METHODS OF SCIENCE

 

Sir, - Not for the first time lately, your Science Today columnist, Dr William Reville, has misled your readers concerning the essential features of the scientific method. In his otherwise excellent article of March 17th, he again maintains that the scientific method necessarily proceeds by hypothesis followed by experiment.

This is a common fallacy or over simplification amongst physical and biological scientists, many of whom seem oblivious of the fact that many major scientific breakthroughs have not involved experiments. I've met biologists who insist that it's the experimental method which differentiates a science. They overlook the fact that perhaps the greatest advance in their own field, Darwinism, was survey based and not experimentally derived.

A further inconsistency in their position is that few of them would deny that astronomy is perhaps the most exact of sciences. Its success in predicting events is based, however, not on experiments but on other methods of observation.

An experiment consists essentially of introducing a change into a carefully controlled subset of the real world, and observing the consequences. Today, many experiments are carried out on mathematical models of the real world, using computers. This procedure is known as "simulation" as widely practised in social and economic studies as in the natural sciences. In other cases, the change may have been introduced not by the researcher, but by some historical event. Yet observation of the outcome may, in certain circumstances, equally enable testing of an hypothesis.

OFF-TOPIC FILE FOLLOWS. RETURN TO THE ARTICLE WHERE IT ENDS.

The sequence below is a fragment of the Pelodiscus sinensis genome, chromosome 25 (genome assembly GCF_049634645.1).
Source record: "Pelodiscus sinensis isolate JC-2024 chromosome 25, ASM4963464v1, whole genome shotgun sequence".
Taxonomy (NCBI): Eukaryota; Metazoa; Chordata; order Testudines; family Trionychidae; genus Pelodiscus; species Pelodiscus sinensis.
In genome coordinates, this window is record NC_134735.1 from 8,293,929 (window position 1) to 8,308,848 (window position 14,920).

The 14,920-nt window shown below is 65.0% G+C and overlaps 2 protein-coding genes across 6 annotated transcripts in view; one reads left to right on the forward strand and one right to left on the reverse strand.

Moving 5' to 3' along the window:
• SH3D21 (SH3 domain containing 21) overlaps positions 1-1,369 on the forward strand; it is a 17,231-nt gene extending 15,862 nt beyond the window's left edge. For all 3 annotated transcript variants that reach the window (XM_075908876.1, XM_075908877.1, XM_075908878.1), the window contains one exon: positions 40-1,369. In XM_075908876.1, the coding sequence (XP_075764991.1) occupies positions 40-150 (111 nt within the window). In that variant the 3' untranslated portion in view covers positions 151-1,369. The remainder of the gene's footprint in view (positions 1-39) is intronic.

For various reasons - barriers to the use of human beings as experimental objects or difficulties in keeping with other variables constant - some fields of enquiry make much less use of the experimental method than others. Arbitrarily favouring one method of gathering observations over others, and representing it as the unique badge of scientific endeavour, sometimes reflects mere pretentiousness on the part of those in the natural sciences. One would not attribute such snobbery to Dr Reville.

Too often, however, efforts to withhold recognition as sciences from those fields in which experiments are seldom practicable mask an attempt to affect the allocation of research resources between disciplines or the salary differentials between their workers. As such, it becomes a particularly baneful pretension, which should not pass unchallenged. - Yours, etc.

Emeritus Professor of Agricultural Economics,

Coliemore Road,

Dalkey,

Co Dublin.